"Yes," I said.
"A tree fell on your roof and cut a power line," he said, making a note of it, "and I'll say that's what broke your fridge. Otherwise"—he indicated the moldy walls, the buckled hardwood floors, the sodden furniture, everything—"I'm afraid it's all flood-related, you know?"
In need of perspective, I thought I'd take the Gray Line bus tour of the Lower Ninth Ward, next to the Industrial Canal, where flooding had been the worst. The idea behind the tour was to give former residents a chance to say goodbye and come to terms with their loss. (Closure was a word I heard again and again that day.) The National Guard was blocking residents who tried to return on their own because it was too dangerous: Houses that were still standing might collapse at any moment, and bodies were still being pulled out of the rubble (another corpse had been found the day before). Also, they worried that people who were psychologically unprepared, and alone, might commit suicide.
Though I'd spent most of my adult life in New Orleans, I'd never knowingly set foot in the Ninth Ward—pretty much terra incognita to middle-class white folks. I knew it was somewhere along the canal, but that was about it. Finally I stopped to ask for directions from two black women who stood chatting outside a sagging clapboard house.
"Well, this here's the Ninth Ward," said the younger of the two—the older woman's daughter, it turned out. She explained that the Lower Ninth was on the other side of the canal, by way of the St. Claude Bridge. Her name was Sheila Jackson and her mother's was Johnnye; they, too, had just met with an insurance adjuster, and they invited me to have a look inside their house. The walls were mottled like rinds of rotten gorgonzola. "And look here," said Johnnye Jackson, her voice muffled by a gas mask. "Just bought this fridge." It was a big expensive chromium model—much nicer than mine—lying flat on its back, covered with silt. We went back outside.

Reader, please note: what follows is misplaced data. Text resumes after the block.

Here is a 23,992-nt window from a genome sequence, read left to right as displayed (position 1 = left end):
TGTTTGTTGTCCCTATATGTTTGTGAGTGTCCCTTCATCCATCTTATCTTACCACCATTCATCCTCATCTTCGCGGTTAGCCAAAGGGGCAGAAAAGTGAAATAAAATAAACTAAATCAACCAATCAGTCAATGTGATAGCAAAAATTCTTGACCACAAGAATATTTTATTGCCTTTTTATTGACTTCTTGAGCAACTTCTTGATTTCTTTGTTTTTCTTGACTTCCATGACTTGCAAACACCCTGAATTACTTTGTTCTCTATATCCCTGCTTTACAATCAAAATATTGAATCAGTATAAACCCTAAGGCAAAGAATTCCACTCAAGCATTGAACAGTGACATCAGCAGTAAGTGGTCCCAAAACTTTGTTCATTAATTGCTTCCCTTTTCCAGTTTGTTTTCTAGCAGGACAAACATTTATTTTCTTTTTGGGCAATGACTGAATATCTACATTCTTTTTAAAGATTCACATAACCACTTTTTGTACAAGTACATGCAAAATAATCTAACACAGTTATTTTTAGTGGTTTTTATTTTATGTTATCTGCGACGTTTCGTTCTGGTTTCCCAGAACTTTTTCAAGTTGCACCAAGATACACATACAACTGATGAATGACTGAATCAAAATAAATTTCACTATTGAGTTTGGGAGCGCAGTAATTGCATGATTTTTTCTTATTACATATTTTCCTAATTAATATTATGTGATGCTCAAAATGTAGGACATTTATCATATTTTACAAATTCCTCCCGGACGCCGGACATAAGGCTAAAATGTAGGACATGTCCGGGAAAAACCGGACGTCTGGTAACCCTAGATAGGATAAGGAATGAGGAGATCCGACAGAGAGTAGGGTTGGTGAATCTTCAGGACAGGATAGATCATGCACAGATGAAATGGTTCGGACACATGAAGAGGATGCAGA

"I grew up in the Lower Ninth," the daughter told me. "It was a great place to be a child—like your whole block was an extended family. Real sense of community. But that's just gone now … Mm!"
Where would they go next?
"Thinking about Boston," she said, and laughed. "What about Boston, Mama?"
"Long as it ain't here, baby."
Bus tours of the Lower Ninth began in the parking lot of a church on the west side of the canal. The buses left at intervals of a half-hour or so, and each contained two counselors from the Department of Health and Human Services as well as the odd Salvation Army volunteer. Most of the passengers were elderly and tended to gaze out the windows in a sort of brave, impassive way. Our driver was a brassy blonde named Shirley Rolko who kept up a steady, blasting patter over the PA: "You feel like laughing or crying or screaming you should just let it go, folks! … Nothing I have ever seen, folks, prepared me for this. The West Bank is bad, but this is horrible … You see something and want me to stop, just yell STOP!"
Shirley wasn't overselling it; it was horrible all right. The larger brick houses along the main thoroughfare, Caffin Avenue, were relatively intact ("R.I.P. Fats You will be missed" somebody had spray-painted across the candy-colored compound of Fats Domino—who's alive and well and plans to rebuild), but once the bus turned onto a side street, there was a low collective groan.